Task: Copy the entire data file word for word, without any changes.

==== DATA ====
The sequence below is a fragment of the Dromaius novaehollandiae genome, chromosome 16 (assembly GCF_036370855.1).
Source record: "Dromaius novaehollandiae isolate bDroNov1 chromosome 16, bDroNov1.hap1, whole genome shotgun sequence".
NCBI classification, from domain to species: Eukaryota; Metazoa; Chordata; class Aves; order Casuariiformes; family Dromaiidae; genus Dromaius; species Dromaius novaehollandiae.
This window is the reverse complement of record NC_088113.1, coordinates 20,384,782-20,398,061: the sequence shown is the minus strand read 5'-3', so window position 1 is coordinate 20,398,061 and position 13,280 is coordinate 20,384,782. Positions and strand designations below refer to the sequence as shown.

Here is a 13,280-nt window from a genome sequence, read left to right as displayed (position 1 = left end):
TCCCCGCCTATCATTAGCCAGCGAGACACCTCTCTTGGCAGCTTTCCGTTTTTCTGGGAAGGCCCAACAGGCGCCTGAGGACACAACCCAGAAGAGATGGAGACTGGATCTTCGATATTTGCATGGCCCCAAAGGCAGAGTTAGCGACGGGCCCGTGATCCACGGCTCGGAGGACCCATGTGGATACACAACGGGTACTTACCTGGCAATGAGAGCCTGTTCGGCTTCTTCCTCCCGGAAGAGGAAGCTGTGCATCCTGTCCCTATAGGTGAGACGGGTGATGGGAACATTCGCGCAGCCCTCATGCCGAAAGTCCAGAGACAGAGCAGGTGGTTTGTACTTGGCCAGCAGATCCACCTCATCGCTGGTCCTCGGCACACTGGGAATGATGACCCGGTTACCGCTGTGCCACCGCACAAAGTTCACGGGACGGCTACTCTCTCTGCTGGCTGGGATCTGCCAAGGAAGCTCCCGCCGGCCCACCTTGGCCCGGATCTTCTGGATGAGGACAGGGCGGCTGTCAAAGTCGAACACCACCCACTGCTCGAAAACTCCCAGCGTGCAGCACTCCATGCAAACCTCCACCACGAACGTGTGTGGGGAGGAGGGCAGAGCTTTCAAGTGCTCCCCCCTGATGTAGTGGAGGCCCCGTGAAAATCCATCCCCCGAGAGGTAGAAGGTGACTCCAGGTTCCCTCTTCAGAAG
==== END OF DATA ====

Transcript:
The sequence below is a fragment of the Dromaius novaehollandiae genome, chromosome 16 (assembly GCF_036370855.1).
Source record: "Dromaius novaehollandiae isolate bDroNov1 chromosome 16, bDroNov1.hap1, whole genome shotgun sequence".
NCBI classification, from domain to species: Eukaryota; Metazoa; Chordata; class Aves; order Casuariiformes; family Dromaiidae; genus Dromaius; species Dromaius novaehollandiae.
This window is the reverse complement of record NC_088113.1, coordinates 20,384,782-20,398,061: the sequence shown is the minus strand read 5'-3', so window position 1 is coordinate 20,398,061 and position 13,280 is coordinate 20,384,782. Positions and strand designations below refer to the sequence as shown.

Here is a 13,280-nt window from a genome sequence, read left to right as displayed (position 1 = left end):
TCCCCGCCTATCATTAGCCAGCGAGACACCTCTCTTGGCAGCTTTCCGTTTTTCTGGGAAGGCCCAACAGGCGCCTGAGGACACAACCCAGAAGAGATGGAGACTGGATCTTCGATATTTGCATGGCCCCAAAGGCAGAGTTAGCGACGGGCCCGTGATCCACGGCTCGGAGGACCCATGTGGATACACAACGGGTACTTACCTGGCAATGAGAGCCTGTTCGGCTTCTTCCTCCCGGAAGAGGAAGCTGTGCATCCTGTCCCTATAGGTGAGACGGGTGATGGGAACATTCGCGCAGCCCTCATGCCGAAAGTCCAGAGACAGAGCAGGTGGTTTGTACTTGGCCAGCAGATCCACCTCATCGCTGGTCCTCGGCACACTGGGAATGATGACCCGGTTACCGCTGTGCCACCGCACAAAGTTCACGGGACGGCTACTCTCTCTGCTGGCTGGGATCTGCCAAGGAAGCTCCCGCCGGCCCACCTTGGCCCGGATCTTCTGGATGAGGACAGGGCGGCTGTCAAAGTCGAACACCACCCACTGCTCGAAAACTCCCAGCGTGCAGCACTCCATGCAAACCTCCACCACGAACGTGTGTGGGGAGGAGGGCAGAGCTTTCAAGTGCTCCCCCCTGATGTAGTGGAGGCCCCGTGAAAATCCATCCCCCGAGAGGTAGAAGGTGACTCCAGGTTCCCTCTTCAGAAG